Episode: Kanye West's Long, Complicated Relationship with Christianity


Quick to Listen Logo
Subscribe
Kanye West's Long, Complicated Relationship with Christianity

Transcribed highlights of the show can be found in our episode summaries.

Rapper Kanye West is one of the biggest pop culture personalities of our time. His critically-acclaimed and chart-topping music, premium fashion line, controversial public persona, blunt political opinions and his marriage to Kim Kardashian West keep the Chicago hip-hop artist consistently in the news.

Last week, West finally released his much-teased and highly anticipated album “Jesus Is King.” In much the same fashion as anything West does, the reaction to an album full of gospel music and theological lyrics has been enormous and polarizing.

Some Christians see Kanye's life as just the highs and lows of an extreme and public display of what it looks like to walk with God over the course of a life. Others may see his conversion as more of a linear event that culminated sometime in the past year, which included this album and also the beginning of his hosting pop-up Christian services around the country.

How you understand Kanye’s conversion probably depends on the spiritual tradition someone comes from says Femi Olutade, one of the hosts for the hit music podcast, Dissect.

“If you come from more of a classical evangelical background, there's a lot of focus that's on kind of conversion stories and this kind of momentary ‘born again,’ born from above kind of experience, where everything changes,” said Olutade. “You have this overwhelming sense of emotion or thought that is just radically different before and after.”But not all Christians have the same understanding of conversion.

"I would say that in the largest span of understanding Christian faith and life, [conversion] is one moment over a much larger period of what it means to follow God,” said Olutade. “...And I think it's something that's a constant struggle, that takes constant repentance, constant forgiveness, constant tears, and constant working through.”

Olutade joined digital media producer Morgan Lee and Wes Jakacki to discuss Kanye’s long relationship with Christianity and what is and isn’t different in 2019.

This episode of Quick to Listen is brought to you in part by Christianbook.com. Over five hundred thousand Christian products to choose from, all in one place, and always from people who share your values. Christianbook.com.

This episode is also brought to you by the Wheaton College Graduate School. Respected and represented the world over, the Psy.D. in Clinical Psychology at the Wheaton College Graduate School will inspire, challenge, and equip you to be a servant scholar for Christ and His Kingdom. Learn more at wheaton.edu/QTL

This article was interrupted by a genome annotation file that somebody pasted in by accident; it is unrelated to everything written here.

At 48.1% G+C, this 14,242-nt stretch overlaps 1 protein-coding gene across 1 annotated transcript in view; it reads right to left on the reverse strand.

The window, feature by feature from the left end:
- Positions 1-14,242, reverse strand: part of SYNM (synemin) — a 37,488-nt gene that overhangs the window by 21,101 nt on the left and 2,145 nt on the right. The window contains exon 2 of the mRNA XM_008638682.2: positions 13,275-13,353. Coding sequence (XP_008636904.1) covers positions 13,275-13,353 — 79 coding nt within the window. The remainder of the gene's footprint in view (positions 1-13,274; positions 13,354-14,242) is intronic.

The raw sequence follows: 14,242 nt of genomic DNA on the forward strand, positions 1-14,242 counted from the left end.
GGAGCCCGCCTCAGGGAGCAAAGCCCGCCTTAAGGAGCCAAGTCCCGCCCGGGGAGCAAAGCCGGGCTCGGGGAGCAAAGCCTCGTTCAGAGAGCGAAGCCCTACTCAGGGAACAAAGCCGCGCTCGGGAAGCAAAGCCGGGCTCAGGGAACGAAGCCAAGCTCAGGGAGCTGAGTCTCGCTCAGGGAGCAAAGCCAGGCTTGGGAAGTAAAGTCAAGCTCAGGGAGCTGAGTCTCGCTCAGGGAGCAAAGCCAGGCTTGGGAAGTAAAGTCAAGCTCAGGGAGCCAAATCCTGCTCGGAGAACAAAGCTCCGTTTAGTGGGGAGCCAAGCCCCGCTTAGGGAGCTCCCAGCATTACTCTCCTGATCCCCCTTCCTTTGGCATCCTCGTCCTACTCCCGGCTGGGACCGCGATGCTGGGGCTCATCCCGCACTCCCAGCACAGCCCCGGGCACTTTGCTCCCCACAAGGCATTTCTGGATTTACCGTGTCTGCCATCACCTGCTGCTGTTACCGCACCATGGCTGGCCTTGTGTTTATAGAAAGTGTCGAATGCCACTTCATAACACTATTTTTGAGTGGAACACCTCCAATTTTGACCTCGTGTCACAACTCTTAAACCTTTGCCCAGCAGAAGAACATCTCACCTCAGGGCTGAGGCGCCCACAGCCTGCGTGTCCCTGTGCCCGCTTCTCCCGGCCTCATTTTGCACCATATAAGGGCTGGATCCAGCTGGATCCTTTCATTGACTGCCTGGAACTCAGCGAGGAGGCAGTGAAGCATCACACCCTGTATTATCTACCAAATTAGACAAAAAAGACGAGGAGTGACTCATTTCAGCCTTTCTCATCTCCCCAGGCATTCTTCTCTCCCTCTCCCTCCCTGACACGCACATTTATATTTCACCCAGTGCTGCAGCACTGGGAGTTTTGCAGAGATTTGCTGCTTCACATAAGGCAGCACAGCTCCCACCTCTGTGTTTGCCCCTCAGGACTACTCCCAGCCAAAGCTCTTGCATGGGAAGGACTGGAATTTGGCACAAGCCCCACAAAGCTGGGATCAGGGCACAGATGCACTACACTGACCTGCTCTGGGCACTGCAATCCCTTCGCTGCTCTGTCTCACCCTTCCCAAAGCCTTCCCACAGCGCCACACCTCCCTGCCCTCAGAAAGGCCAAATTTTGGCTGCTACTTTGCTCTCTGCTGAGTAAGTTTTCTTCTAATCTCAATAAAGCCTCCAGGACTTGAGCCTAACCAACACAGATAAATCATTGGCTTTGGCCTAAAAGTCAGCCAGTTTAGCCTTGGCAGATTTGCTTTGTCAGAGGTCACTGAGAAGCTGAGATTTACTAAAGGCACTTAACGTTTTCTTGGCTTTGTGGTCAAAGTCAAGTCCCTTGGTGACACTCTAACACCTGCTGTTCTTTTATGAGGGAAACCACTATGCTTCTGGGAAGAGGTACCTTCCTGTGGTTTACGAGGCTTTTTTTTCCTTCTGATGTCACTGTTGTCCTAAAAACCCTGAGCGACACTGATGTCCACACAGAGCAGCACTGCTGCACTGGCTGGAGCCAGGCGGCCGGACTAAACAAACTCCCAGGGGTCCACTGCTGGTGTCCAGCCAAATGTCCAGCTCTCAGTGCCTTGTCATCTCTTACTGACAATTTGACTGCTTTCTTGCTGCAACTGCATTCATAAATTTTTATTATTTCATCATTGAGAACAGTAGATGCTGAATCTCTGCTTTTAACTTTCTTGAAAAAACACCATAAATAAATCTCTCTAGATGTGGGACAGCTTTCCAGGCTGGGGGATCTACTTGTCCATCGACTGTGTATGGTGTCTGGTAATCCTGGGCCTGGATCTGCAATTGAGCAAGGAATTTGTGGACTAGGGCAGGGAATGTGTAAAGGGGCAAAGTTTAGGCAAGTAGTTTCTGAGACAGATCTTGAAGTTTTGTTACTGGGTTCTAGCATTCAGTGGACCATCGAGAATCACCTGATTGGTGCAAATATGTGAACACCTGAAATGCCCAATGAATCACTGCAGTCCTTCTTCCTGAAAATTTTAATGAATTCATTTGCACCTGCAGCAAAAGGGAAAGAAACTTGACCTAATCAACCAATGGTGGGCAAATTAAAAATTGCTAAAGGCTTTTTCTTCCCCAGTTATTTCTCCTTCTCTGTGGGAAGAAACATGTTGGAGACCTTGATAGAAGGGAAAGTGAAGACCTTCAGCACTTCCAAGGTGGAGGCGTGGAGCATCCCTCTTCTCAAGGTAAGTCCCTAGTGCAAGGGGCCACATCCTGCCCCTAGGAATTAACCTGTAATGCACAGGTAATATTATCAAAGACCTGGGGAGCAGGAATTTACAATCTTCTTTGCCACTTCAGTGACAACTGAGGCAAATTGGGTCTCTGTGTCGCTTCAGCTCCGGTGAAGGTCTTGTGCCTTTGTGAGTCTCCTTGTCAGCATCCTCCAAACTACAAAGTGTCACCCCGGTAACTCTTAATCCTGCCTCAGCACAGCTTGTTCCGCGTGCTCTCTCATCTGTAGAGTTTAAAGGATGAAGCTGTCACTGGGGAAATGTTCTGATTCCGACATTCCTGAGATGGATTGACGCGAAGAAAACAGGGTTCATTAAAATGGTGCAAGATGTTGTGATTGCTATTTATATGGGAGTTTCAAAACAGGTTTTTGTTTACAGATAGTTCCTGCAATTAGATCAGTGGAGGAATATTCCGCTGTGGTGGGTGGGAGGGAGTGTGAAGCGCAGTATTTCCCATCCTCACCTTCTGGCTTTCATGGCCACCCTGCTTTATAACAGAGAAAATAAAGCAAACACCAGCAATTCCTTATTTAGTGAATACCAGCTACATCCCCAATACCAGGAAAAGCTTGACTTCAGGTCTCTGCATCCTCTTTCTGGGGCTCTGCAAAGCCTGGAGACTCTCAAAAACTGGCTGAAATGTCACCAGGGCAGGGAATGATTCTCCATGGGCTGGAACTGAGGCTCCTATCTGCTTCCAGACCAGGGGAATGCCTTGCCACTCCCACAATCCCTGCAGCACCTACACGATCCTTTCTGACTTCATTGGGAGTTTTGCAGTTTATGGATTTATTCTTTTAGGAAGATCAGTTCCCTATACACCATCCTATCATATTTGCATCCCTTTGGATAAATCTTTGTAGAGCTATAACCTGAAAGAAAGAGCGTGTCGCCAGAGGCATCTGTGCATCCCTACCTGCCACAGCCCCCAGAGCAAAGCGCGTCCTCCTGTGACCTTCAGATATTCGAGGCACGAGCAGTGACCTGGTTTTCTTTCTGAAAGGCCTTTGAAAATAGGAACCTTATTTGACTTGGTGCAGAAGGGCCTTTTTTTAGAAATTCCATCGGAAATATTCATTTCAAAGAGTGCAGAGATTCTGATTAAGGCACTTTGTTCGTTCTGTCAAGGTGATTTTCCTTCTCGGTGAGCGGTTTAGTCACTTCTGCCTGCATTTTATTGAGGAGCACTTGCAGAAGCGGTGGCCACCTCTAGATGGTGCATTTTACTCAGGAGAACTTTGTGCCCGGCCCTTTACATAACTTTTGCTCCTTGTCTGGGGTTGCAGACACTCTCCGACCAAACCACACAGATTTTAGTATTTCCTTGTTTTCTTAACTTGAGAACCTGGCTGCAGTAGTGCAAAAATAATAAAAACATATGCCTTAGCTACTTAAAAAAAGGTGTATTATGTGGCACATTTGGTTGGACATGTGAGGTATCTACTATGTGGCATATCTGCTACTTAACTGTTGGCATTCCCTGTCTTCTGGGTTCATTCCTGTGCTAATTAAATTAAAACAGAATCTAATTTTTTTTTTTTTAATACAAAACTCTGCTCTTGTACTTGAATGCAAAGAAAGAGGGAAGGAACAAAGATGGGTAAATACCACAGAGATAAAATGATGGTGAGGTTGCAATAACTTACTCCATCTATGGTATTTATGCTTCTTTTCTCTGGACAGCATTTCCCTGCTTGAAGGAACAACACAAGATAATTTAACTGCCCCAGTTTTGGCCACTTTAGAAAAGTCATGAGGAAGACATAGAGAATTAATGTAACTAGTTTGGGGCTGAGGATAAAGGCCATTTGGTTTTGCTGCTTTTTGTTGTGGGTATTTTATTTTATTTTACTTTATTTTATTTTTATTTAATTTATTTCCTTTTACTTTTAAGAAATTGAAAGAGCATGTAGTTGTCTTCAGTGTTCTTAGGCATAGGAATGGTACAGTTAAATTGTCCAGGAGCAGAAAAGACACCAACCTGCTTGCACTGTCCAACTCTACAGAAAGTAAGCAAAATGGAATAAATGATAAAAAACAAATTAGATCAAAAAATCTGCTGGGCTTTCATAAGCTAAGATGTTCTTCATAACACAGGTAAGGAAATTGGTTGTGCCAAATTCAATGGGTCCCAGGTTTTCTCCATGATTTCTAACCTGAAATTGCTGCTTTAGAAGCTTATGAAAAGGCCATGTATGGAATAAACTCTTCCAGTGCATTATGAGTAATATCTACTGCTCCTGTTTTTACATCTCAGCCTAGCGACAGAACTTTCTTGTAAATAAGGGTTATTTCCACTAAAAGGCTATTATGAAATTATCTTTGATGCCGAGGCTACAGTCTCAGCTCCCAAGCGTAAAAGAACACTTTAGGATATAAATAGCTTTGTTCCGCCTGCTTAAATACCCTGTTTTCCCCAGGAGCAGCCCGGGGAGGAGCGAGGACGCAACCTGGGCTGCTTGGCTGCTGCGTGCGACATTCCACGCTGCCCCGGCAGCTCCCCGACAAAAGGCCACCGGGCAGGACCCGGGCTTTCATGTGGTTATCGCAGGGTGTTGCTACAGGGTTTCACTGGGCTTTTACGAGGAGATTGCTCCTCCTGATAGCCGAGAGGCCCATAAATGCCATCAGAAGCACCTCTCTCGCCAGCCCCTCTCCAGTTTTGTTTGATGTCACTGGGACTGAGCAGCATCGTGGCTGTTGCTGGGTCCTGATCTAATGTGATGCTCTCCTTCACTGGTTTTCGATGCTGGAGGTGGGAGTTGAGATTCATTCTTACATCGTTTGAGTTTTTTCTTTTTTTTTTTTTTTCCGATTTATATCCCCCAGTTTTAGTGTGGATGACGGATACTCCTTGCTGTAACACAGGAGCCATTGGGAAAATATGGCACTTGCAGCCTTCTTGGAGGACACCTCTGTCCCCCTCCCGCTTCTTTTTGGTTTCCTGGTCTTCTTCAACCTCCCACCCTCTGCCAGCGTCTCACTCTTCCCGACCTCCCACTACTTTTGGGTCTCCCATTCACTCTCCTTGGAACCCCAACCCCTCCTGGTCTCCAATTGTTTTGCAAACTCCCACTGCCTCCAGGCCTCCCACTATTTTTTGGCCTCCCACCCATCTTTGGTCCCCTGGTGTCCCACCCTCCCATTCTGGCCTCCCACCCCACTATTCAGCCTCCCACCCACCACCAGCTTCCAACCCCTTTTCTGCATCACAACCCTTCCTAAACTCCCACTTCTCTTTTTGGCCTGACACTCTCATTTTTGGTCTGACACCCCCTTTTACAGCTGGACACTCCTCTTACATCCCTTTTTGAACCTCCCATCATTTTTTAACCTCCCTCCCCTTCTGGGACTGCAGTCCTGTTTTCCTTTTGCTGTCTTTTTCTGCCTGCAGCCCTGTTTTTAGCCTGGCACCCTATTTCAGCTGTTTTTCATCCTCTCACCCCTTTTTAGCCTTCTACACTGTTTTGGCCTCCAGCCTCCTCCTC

What is “Quick to Listen”? Read more

Subscribe to Quick to Listen on Apple Podcasts

Follow the podcast on Twitter

Follow our hosts on Twitter: Morgan Lee and Wes Jakacki

Subscribe to Mark’s newsletter: The Galli Report

Find our guest, Femi Olutade on Twitter, on his podcast, Dissect, and on Medium.

Music by Sweeps

Quick to Listen is produced by Morgan Lee and Matt Linder



Quick to Listen
Users who viewed this episode also viewed...

Quick to Listen > Don’t Remember Reinhard Bonnke for His Crowd Sizes

Transcribed highlights of the show can be found in our episode summaries. Last Saturday, Reinhard Bonnke, a prominent German evangelist in Africa, passed away at the age of 79. Bonnke’s ministry began in 1967 and lasted for 50 years. Millions of people attended his crusades, leading him to be dubbed by some as“the Billy Graham of Africa...

Quick to Listen > Talking Is Not Going to Change the World

Here’s how Quick to Listen producer Richard Clark introduced this podcast last year: I’ve been fascinated by the potential of podcasts because I see them as an opportunity for listeners to opt-in to become part of a captive, actively listening audience. Podcasts provide us with opportunities for active listening, a chance to hear multiple perspectives on a subject without the temptation to click away or draw conclusions too soon...

Quick to Listen > The Church Doesn't Get Men. Can It Learn from Non-Christians Who Do?

Check out this headlines from the past decade: “Why Don’t Most Men Go to Church?” Christian Century, October 2011 “Why Men Still Hate Going to Church” CT Pastors, Summer 2012 “7 Actions to Engage Men in Your Church” Pastors.com, March 2014 “Why Do Men Hate Church and What Can Be Done About It?” The Tennessean, Jan 2015 Mending Men’s Ministry, Christianity Today, June 2018 And then there’s a newsletter, The Masculinist, which reflects on a monthly basis on the factors driving men men from church...
Comments (0)

Login or Sign up to leave a comment.

Log in
Sign up

Be the first to comment.